BURLINGTON — In the spring of 1987, the MVU Thunderbirds returned to Centennial to defend their ‘86 DI title.
“That ‘87 team was loaded with talent; we had a lot of returning players, and it was the best team I ever had,” said Larry Trombley, coach of the MVU Thunderbirds.
Perry Bove, who’d assisted the highly successful Jim Billings of the Burlington Seahorses, was the head coach of the BFA St. Albans Bobwhites in ‘87.
“When Bove arrived to coach in St. Albans, it was a big deal. He had Lenny Whitehouse, who had pitched in the major leagues, as his assistant,” explained Trombley.
Trombley recalled the build-up to the title game, including full-page spreads in the St. Albans Messenger.
“Perry was always doing something outrageous. He told his team that if they made it to the state finals, he’d walk home to Burlington from practice,” said Trombley, laughing.
“All the news outlets covered ‘the walk.’ They had film crews with them as they walked all the way to Burlington from St. Albans.”
Much like the ‘86 year, storms blew in. This time, they came before the game began, and the game canceled before the first pitch.
“All the momentum from the walk got deflated,” said Trombley.
MVU had a powerhouse team, but the Bobwhites had stars of their own, including Matt Johnson, who would go on to be named the NESCAC Player of the Year at UVM in men’s basketball.
“Matt was a phenomenal athlete. He was one of the greatest basketball players in Vermont history; he scored 2,000 points in high school. Not many guys do that,” said Trombley.
“That year, BFA won the hockey title with John Leclair. Matt had won a title in basketball, and now they made the finals in baseball.”
Chris Smith, another BFA power hitter, had hit seven home runs in the regular season.
“That doesn’t happen too often,” said Trombley.
BFA won the semifinal game, upsetting the top-seeded Brattleboro in Brattleboro.
The Raleigh brothers, Todd and Matt, had power of their own, hitting five home runs each in the regular season, and the team was eager for a repeat.
“There was all that power at the plate, and the game ended up being a pitching duel. We won 2-1 on a bases-loaded walk in the top of the seventh,” said Trombley.
Trombley noted that the Thunderbirds had two missed plays that caused trouble in the game.
“Twice, we popped up on a sacrifice bunt into double plays. I had a hit and run on, and Tommy Martin, a terrific baseball player, hit a beautiful single into right field, textbook, and Todd rounded second, hitting the bag just like you’re supposed.”
The Thunderbirds had men on first and third with one out when the umpire declared that Todd had missed the bag and called him out.
“Todd told me he knew he hadn’t missed the bag; I told him I knew he didn’t!” said Trombley.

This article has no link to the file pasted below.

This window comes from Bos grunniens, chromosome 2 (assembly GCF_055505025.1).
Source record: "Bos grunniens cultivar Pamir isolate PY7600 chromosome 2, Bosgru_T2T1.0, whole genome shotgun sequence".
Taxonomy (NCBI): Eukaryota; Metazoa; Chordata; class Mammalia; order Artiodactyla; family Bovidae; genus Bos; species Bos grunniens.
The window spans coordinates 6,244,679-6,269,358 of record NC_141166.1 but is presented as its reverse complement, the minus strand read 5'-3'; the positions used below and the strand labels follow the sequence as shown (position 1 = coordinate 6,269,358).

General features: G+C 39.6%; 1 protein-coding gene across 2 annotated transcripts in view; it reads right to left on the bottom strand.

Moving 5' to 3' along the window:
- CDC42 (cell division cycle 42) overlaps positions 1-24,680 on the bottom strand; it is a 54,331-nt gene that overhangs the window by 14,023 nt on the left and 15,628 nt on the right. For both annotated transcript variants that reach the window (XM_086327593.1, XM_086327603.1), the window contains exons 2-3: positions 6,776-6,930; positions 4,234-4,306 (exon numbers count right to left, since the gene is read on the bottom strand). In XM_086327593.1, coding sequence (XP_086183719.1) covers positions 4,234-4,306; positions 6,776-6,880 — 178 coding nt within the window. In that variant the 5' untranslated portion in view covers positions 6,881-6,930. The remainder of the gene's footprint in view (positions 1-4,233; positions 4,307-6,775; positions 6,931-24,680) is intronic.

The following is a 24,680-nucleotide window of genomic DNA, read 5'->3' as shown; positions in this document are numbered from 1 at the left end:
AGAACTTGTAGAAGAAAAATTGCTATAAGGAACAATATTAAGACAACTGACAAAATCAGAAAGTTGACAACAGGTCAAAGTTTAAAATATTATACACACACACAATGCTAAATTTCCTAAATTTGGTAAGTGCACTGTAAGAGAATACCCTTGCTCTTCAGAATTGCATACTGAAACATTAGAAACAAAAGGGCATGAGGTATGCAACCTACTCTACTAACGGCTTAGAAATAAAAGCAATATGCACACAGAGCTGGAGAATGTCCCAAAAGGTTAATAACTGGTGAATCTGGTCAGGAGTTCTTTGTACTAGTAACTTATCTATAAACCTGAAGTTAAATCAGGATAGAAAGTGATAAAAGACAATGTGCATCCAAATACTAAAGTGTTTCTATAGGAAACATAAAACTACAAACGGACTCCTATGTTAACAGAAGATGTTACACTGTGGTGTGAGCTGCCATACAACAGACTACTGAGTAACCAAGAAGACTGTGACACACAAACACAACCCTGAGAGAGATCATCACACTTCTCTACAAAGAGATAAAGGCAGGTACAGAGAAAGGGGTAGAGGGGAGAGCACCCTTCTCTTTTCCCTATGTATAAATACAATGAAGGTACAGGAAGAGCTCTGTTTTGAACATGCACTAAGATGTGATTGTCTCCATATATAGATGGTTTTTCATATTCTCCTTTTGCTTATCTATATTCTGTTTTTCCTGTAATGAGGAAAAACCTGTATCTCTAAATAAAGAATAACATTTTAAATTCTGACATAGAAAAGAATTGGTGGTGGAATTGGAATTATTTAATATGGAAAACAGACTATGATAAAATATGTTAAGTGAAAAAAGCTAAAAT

Another bad break came with the bases loaded and one out for BFA. MVU pulled the infield in, ready to capitalize on a weak ground ball.
“Sure enough, we get an infield hit to third. Martin picks it up and throws to Todd at home. Todd grabs the ball, and, as he’s turning, Shawn Charbonneau comes barreling in and knocks Todd to the ground so that he can’t complete the double play to first,” said Trombley, shaking his head.
“The umpire wouldn’t give it to us. There was no slide at home, and the batter should be out--I almost got thrown out. I remember my last words to that umpire, ‘that’s piss poor!’ I just kept walking.”
With the bases still loaded and two outs, Matt Johnson, known as the most ‘clutch guy’ in sports in Vermont at the time, came to the plate.
“Doesn’t he hit a sinking line drive...and I thought that was the game,” said Trombley.
Martin Rickert was in center field for the Thunderbirds, and for some reason, he’d come in shallow.
“He comes running in full speed, dives and catches it with his glove up, and we’re out of the inning. It was unbelievable,” said Trombley.
The Thunderbirds retained the lead through the top of the seventh as the Bobwhites prepared to take their last at-bats.
“Chris Smith hit a bloop into shallow right-center, and here comes Marty Rickert again, fully extended--dive and catch. The next batter hit a ground ball to short, and the game was over,” said Trombley.
“What a tension-filled game! Mistakes on both sides, a pitching duel--poor Matt Johnson. He pitched a brilliant game but lost control at the end.
“He was such a smart, competitive player. He’d battle you every pitch, and he ended up losing on a bases-loaded walk.”
Matt Raleigh finished the game, pitching a 3 hit, 9 strikeout gem.
The game was dubbed ‘the Sweet Repeat,’ and the Thunderbirds had t-shirts made to celebrate.
“It was pretty cool,” said Trombley, smiling.